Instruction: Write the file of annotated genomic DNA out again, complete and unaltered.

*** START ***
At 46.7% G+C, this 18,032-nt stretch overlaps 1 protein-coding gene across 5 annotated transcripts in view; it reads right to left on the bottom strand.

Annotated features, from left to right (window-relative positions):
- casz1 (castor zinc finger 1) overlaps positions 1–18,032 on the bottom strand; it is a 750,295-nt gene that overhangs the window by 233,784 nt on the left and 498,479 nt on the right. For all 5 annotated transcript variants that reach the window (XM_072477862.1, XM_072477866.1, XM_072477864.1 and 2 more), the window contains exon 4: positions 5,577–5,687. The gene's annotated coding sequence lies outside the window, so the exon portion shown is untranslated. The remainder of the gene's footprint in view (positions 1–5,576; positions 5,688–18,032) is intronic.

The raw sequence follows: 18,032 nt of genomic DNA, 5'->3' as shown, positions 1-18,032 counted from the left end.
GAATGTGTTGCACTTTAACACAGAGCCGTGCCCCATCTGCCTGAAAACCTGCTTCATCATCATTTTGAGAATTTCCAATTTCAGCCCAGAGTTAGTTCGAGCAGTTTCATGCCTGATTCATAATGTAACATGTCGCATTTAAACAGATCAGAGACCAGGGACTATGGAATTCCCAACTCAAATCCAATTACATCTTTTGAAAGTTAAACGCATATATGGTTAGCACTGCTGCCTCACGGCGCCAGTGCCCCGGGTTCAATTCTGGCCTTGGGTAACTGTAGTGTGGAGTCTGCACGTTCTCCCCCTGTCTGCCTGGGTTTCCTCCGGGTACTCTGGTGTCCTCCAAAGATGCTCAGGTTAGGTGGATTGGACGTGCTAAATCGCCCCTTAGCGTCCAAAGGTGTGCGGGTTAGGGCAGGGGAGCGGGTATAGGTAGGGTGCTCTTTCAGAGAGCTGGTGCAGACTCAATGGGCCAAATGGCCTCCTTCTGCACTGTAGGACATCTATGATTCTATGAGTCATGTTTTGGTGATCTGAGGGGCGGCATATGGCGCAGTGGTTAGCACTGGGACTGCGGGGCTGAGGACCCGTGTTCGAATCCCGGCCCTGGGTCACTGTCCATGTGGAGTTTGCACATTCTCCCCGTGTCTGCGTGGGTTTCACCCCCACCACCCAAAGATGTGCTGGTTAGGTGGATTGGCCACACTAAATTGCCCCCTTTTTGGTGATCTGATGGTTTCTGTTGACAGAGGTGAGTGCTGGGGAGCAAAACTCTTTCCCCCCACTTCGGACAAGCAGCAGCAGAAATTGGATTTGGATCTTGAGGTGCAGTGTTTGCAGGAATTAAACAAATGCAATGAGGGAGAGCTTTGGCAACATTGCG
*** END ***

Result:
At 46.7% G+C, this 18,032-nt stretch overlaps 1 protein-coding gene across 5 annotated transcripts in view; it reads right to left on the bottom strand.

Annotated features, from left to right (window-relative positions):
- casz1 (castor zinc finger 1) overlaps positions 1–18,032 on the bottom strand; it is a 750,295-nt gene that overhangs the window by 233,784 nt on the left and 498,479 nt on the right. For all 5 annotated transcript variants that reach the window (XM_072477862.1, XM_072477866.1, XM_072477864.1 and 2 more), the window contains exon 4: positions 5,577–5,687. The gene's annotated coding sequence lies outside the window, so the exon portion shown is untranslated. The remainder of the gene's footprint in view (positions 1–5,576; positions 5,688–18,032) is intronic.

The raw sequence follows: 18,032 nt of genomic DNA, 5'->3' as shown, positions 1-18,032 counted from the left end.
GAATGTGTTGCACTTTAACACAGAGCCGTGCCCCATCTGCCTGAAAACCTGCTTCATCATCATTTTGAGAATTTCCAATTTCAGCCCAGAGTTAGTTCGAGCAGTTTCATGCCTGATTCATAATGTAACATGTCGCATTTAAACAGATCAGAGACCAGGGACTATGGAATTCCCAACTCAAATCCAATTACATCTTTTGAAAGTTAAACGCATATATGGTTAGCACTGCTGCCTCACGGCGCCAGTGCCCCGGGTTCAATTCTGGCCTTGGGTAACTGTAGTGTGGAGTCTGCACGTTCTCCCCCTGTCTGCCTGGGTTTCCTCCGGGTACTCTGGTGTCCTCCAAAGATGCTCAGGTTAGGTGGATTGGACGTGCTAAATCGCCCCTTAGCGTCCAAAGGTGTGCGGGTTAGGGCAGGGGAGCGGGTATAGGTAGGGTGCTCTTTCAGAGAGCTGGTGCAGACTCAATGGGCCAAATGGCCTCCTTCTGCACTGTAGGACATCTATGATTCTATGAGTCATGTTTTGGTGATCTGAGGGGCGGCATATGGCGCAGTGGTTAGCACTGGGACTGCGGGGCTGAGGACCCGTGTTCGAATCCCGGCCCTGGGTCACTGTCCATGTGGAGTTTGCACATTCTCCCCGTGTCTGCGTGGGTTTCACCCCCACCACCCAAAGATGTGCTGGTTAGGTGGATTGGCCACACTAAATTGCCCCCTTTTTGGTGATCTGATGGTTTCTGTTGACAGAGGTGAGTGCTGGGGAGCAAAACTCTTTCCCCCCACTTCGGACAAGCAGCAGCAGAAATTGGATTTGGATCTTGAGGTGCAGTGTTTGCAGGAATTAAACAAATGCAATGAGGGAGAGCTTTGGCAACATTGCG